Ship of the Line
Ship of the Line
Background[edit | edit source]
Battleships intended for conquering and domination at sea were the heart of the navy from the mid-17th century onwards. They featured the most powerful weapons and the highest degree of manoeuvrability.
European ships with rectangular rigging were unusually fast for sailing ships. Thanks to their high sides, these ships could withstand heavy weather. However, they were strongly dependent on wind. In time, their rigging was improved and their displacement increased. The improved vessels were armed with artillery placed at the sides. Before a battle, ships would form a line which crumbled in combat, turning the battle into a chaotic scramble. Artillery was used inefficiently and vessels often prevented each other from firing. Small ships packed full with explosives and inflammables drifted down wind to their targets. Amazingly, some battles were actually won thanks to them.
By the mid-17th century, vessels were grouped in strict columns, which made them much more efficient. However, for a fleet to be really strong, the column had to consist of many similar vessels. Otherwise the enemy would always find a weak spot and breach the formation. This was how battleships appeared. Gunsmiths established standard calibre cannon in repeatable work and made it possible to rank vessels according to the number of cannon they carried. In 1653, the British Admiralty divided ships into six ranks: 1st - more than 90 cannon, 2nd - more than 80 cannon, 3rd - more than 50, 4th - more than 38, 5th - more than 18, and 6th - more than 6 cannon. This classification determined the number of decks and the size of a ship. The first three classes comprised battleships. A fine example of their features is given by the following specifications of the English battleship "Royal Sovereign", built in 1637 by Finneas Pett: Battery deck length - 53 m (174 ft); keel length - 47.2 m (155 ft); displacement - 2,000 tons; width - 15.3 m (50 ft); hold depth - 6,1 m (20 ft); 30 cannon on the lower and the middle deck, 26 cannon on the upper deck, 14 under the forecastle and 12 under the poop, adding up to a total of 82 cannon.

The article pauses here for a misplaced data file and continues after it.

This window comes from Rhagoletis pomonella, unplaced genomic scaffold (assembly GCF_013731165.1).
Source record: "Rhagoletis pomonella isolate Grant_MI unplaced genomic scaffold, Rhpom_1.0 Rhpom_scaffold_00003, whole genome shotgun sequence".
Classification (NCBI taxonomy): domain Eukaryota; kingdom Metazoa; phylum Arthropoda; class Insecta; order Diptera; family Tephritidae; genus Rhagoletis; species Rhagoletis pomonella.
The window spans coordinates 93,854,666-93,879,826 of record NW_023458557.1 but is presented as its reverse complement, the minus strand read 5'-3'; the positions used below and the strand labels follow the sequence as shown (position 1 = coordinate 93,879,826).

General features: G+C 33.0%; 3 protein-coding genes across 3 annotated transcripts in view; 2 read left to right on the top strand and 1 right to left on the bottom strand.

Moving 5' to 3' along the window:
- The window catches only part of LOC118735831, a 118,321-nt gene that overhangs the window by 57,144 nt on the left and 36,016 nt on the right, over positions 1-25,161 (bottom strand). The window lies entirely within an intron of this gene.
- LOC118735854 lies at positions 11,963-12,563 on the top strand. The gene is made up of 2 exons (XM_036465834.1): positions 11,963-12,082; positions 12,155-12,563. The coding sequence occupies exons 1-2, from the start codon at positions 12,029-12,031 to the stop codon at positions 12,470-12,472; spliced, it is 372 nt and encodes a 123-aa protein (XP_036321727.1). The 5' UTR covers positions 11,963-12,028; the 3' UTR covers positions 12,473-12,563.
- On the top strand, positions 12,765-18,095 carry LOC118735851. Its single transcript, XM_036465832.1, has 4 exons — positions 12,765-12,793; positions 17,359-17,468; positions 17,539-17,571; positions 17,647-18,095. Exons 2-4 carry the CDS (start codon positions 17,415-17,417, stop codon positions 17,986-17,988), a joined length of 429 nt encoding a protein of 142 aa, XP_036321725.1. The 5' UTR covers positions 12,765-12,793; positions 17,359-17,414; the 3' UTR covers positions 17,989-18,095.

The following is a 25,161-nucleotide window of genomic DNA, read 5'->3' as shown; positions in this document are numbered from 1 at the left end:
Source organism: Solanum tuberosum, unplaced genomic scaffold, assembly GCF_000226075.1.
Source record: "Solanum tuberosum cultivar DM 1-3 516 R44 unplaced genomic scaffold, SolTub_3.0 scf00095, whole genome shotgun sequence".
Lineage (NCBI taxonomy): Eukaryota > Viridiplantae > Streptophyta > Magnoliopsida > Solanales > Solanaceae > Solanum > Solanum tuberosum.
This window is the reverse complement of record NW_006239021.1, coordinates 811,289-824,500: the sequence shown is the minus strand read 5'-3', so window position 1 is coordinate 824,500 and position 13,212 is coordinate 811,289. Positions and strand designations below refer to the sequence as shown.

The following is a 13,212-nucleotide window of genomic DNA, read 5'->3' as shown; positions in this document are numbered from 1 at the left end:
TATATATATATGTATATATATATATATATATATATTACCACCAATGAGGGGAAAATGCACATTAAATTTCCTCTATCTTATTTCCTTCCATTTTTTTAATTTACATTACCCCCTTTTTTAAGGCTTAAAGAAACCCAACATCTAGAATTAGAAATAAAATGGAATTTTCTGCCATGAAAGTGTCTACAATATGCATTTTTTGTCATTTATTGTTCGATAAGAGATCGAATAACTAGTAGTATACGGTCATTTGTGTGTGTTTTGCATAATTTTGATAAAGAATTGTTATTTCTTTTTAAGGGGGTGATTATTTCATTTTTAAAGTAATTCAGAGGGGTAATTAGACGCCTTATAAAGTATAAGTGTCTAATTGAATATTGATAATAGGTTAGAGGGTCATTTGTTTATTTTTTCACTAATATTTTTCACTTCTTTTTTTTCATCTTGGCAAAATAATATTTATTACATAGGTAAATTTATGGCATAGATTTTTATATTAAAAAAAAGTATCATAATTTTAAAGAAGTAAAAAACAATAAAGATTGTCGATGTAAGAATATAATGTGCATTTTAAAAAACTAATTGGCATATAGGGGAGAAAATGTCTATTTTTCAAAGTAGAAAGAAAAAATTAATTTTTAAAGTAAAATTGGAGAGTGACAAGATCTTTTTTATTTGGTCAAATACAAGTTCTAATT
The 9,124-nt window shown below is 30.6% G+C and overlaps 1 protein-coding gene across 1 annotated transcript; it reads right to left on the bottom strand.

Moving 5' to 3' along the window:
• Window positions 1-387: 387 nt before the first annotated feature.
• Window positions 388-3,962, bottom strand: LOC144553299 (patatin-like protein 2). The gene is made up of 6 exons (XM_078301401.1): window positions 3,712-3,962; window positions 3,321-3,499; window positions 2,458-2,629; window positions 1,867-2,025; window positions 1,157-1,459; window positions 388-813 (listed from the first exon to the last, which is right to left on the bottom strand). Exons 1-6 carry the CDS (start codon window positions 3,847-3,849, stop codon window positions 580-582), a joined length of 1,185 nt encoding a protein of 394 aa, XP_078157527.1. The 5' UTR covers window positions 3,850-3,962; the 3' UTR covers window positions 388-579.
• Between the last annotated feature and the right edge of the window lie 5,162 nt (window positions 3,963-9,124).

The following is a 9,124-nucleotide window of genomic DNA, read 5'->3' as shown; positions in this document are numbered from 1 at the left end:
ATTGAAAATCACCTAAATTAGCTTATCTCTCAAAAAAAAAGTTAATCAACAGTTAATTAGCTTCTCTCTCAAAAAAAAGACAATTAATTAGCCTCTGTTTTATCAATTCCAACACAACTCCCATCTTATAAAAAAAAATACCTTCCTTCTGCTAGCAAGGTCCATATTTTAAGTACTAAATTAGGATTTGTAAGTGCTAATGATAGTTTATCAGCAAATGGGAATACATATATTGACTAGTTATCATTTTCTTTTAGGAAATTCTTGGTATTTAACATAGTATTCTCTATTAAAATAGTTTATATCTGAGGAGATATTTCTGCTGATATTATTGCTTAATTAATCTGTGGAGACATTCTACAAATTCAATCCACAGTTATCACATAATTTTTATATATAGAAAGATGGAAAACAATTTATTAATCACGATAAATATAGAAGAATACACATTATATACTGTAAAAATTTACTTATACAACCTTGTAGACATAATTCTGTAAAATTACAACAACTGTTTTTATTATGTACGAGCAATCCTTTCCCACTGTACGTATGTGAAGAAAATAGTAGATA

The ship was ornate. Its sculptures were reproductions of sketches by famous painter Van Dyck. The front sculpture depicted English King Edward mounted on a horse and trampling the seven lords - the enemies of the Albion. The vessel was a flagship of the British fleet and took part in many sea battles. Unfortunately, an absurd accident led to the ship's destruction. In 1696, the "Royal Sovereign" burned down in a fire caused by a fallen candle. The English used to say that the "Royal Sovereign" cost King Charles his head: In order to achieve his dream of a sea campaign, Charles raised taxes in his country and thus caused the downfall of his government and, ultimately, his own decapitation. It was Cardinal Richelieu - a great political figure and military reformer - who created the French navy. In 1626, the battleship "Saint Louis" was built.
In Russia, Tsar Peter I created the battleship navy. Thanks to his great vessels, Russia managed to strengthen its hold on the sea and sea trade.
Characteristics[edit | edit source]
- High tier warship.
- High rate of fire and firepower.
- Requires a lot gold for upkeep.
- Low consumption of coal and iron.
- Low movement speed.
Upgrades[edit | edit source]
|Design new rib system and new hulls||Battleship construction||32300||---||6800||9000||12800|
|Train carpenters||Shipbuilding speed +50%||2300||42700||1150||---||---|
Strategies[edit | edit source]
Trivia[edit | edit source]
This unit used to be a mercenary back in Cossacks: European wars